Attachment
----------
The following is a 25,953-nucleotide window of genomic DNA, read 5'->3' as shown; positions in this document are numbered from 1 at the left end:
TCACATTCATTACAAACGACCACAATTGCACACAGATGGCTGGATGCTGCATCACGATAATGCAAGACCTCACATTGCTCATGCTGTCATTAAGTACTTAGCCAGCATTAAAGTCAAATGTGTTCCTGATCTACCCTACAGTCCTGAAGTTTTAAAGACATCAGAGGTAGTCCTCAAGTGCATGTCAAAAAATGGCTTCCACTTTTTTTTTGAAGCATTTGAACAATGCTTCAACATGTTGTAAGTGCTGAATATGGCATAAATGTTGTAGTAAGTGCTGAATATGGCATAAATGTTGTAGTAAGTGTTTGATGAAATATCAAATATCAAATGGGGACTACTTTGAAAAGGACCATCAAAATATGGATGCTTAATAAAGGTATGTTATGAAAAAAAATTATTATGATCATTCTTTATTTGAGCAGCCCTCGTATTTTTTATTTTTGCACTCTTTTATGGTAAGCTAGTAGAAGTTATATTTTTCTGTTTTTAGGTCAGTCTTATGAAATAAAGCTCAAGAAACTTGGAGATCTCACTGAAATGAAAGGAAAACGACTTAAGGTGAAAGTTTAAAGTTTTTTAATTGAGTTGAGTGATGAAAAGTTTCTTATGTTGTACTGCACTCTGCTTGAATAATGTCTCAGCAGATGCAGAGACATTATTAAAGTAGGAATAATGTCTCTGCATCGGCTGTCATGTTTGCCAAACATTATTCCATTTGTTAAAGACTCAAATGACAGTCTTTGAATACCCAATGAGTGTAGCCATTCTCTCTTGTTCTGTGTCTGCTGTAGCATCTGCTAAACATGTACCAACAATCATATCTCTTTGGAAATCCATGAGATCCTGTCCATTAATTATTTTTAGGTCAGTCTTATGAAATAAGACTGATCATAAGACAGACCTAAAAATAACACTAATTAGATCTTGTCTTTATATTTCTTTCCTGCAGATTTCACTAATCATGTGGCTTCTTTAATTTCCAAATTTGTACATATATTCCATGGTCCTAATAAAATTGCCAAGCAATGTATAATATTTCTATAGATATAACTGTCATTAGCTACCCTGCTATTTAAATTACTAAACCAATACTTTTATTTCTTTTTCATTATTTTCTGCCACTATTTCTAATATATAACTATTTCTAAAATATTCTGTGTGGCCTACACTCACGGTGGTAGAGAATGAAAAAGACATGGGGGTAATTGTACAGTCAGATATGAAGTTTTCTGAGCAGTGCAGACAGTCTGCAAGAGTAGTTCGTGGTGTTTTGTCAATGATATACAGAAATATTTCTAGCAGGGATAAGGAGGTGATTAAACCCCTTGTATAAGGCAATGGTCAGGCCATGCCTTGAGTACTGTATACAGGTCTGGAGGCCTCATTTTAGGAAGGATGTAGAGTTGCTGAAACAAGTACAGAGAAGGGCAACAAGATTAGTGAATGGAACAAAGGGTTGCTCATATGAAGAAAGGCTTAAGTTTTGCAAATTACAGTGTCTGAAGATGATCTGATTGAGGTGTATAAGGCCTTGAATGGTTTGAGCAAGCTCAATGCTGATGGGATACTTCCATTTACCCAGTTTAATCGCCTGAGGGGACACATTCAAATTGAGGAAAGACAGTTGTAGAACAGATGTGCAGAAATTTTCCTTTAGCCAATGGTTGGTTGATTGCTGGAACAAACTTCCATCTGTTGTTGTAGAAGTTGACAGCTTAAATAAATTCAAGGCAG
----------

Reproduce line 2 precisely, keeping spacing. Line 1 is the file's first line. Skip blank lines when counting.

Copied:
TCACATTCATTACAAACGACCACAATTGCACACAGATGGCTGGATGCTGCATCACGATAATGCAAGACCTCACATTGCTCATGCTGTCATTAAGTACTTAGCCAGCATTAAAGTCAAATGTGTTCCTGATCTACCCTACAGTCCTGAAGTTTTAAAGACATCAGAGGTAGTCCTCAAGTGCATGTCAAAAAATGGCTTCCACTTTTTTTTTGAAGCATTTGAACAATGCTTCAACATGTTGTAAGTGCTGAATATGGCATAAATGTTGTAGTAAGTGCTGAATATGGCATAAATGTTGTAGTAAGTGTTTGATGAAATATCAAATATCAAATGGGGACTACTTTGAAAAGGACCATCAAAATATGGATGCTTAATAAAGGTATGTTATGAAAAAAAATTATTATGATCATTCTTTATTTGAGCAGCCCTCGTATTTTTTATTTTTGCACTCTTTTATGGTAAGCTAGTAGAAGTTATATTTTTCTGTTTTTAGGTCAGTCTTATGAAATAAAGCTCAAGAAACTTGGAGATCTCACTGAAATGAAAGGAAAACGACTTAAGGTGAAAGTTTAAAGTTTTTTAATTGAGTTGAGTGATGAAAAGTTTCTTATGTTGTACTGCACTCTGCTTGAATAATGTCTCAGCAGATGCAGAGACATTATTAAAGTAGGAATAATGTCTCTGCATCGGCTGTCATGTTTGCCAAACATTATTCCATTTGTTAAAGACTCAAATGACAGTCTTTGAATACCCAATGAGTGTAGCCATTCTCTCTTGTTCTGTGTCTGCTGTAGCATCTGCTAAACATGTACCAACAATCATATCTCTTTGGAAATCCATGAGATCCTGTCCATTAATTATTTTTAGGTCAGTCTTATGAAATAAGACTGATCATAAGACAGACCTAAAAATAACACTAATTAGATCTTGTCTTTATATTTCTTTCCTGCAGATTTCACTAATCATGTGGCTTCTTTAATTTCCAAATTTGTACATATATTCCATGGTCCTAATAAAATTGCCAAGCAATGTATAATATTTCTATAGATATAACTGTCATTAGCTACCCTGCTATTTAAATTACTAAACCAATACTTTTATTTCTTTTTCATTATTTTCTGCCACTATTTCTAATATATAACTATTTCTAAAATATTCTGTGTGGCCTACACTCACGGTGGTAGAGAATGAAAAAGACATGGGGGTAATTGTACAGTCAGATATGAAGTTTTCTGAGCAGTGCAGACAGTCTGCAAGAGTAGTTCGTGGTGTTTTGTCAATGATATACAGAAATATTTCTAGCAGGGATAAGGAGGTGATTAAACCCCTTGTATAAGGCAATGGTCAGGCCATGCCTTGAGTACTGTATACAGGTCTGGAGGCCTCATTTTAGGAAGGATGTAGAGTTGCTGAAACAAGTACAGAGAAGGGCAACAAGATTAGTGAATGGAACAAAGGGTTGCTCATATGAAGAAAGGCTTAAGTTTTGCAAATTACAGTGTCTGAAGATGATCTGATTGAGGTGTATAAGGCCTTGAATGGTTTGAGCAAGCTCAATGCTGATGGGATACTTCCATTTACCCAGTTTAATCGCCTGAGGGGACACATTCAAATTGAGGAAAGACAGTTGTAGAACAGATGTGCAGAAATTTTCCTTTAGCCAATGGTTGGTTGATTGCTGGAACAAACTTCCATCTGTTGTTGTAGAAGTTGACAGCTTAAATAAATTCAAGGCAG